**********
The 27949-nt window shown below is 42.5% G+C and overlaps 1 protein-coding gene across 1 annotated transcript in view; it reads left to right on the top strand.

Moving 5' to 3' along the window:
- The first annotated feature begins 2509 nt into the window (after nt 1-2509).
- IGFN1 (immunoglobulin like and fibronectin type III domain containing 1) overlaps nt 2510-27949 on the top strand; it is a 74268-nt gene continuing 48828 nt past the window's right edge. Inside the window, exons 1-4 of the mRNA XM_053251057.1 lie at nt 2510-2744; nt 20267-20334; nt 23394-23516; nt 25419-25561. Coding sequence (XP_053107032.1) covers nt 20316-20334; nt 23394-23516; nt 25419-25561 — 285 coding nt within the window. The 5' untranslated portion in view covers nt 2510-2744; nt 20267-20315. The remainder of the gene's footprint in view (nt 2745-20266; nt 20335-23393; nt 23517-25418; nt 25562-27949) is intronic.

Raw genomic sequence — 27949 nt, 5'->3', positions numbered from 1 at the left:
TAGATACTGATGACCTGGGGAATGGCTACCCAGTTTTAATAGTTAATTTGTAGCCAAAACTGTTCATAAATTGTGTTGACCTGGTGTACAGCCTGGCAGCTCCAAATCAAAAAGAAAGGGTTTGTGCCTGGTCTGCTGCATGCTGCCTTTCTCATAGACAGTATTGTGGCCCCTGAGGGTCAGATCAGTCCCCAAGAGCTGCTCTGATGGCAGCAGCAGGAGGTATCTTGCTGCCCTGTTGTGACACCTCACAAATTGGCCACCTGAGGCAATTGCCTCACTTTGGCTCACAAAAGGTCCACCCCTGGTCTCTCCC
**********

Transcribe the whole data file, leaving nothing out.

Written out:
The 27949-nt window shown below is 42.5% G+C and overlaps 1 protein-coding gene across 1 annotated transcript in view; it reads left to right on the top strand.

Moving 5' to 3' along the window:
- The first annotated feature begins 2509 nt into the window (after nt 1-2509).
- IGFN1 (immunoglobulin like and fibronectin type III domain containing 1) overlaps nt 2510-27949 on the top strand; it is a 74268-nt gene continuing 48828 nt past the window's right edge. Inside the window, exons 1-4 of the mRNA XM_053251057.1 lie at nt 2510-2744; nt 20267-20334; nt 23394-23516; nt 25419-25561. Coding sequence (XP_053107032.1) covers nt 20316-20334; nt 23394-23516; nt 25419-25561 — 285 coding nt within the window. The 5' untranslated portion in view covers nt 2510-2744; nt 20267-20315. The remainder of the gene's footprint in view (nt 2745-20266; nt 20335-23393; nt 23517-25418; nt 25562-27949) is intronic.

Raw genomic sequence — 27949 nt, 5'->3', positions numbered from 1 at the left:
TAGATACTGATGACCTGGGGAATGGCTACCCAGTTTTAATAGTTAATTTGTAGCCAAAACTGTTCATAAATTGTGTTGACCTGGTGTACAGCCTGGCAGCTCCAAATCAAAAAGAAAGGGTTTGTGCCTGGTCTGCTGCATGCTGCCTTTCTCATAGACAGTATTGTGGCCCCTGAGGGTCAGATCAGTCCCCAAGAGCTGCTCTGATGGCAGCAGCAGGAGGTATCTTGCTGCCCTGTTGTGACACCTCACAAATTGGCCACCTGAGGCAATTGCCTCACTTTGGCTCACAAAAGGTCCACCCCTGGTCTCTCCC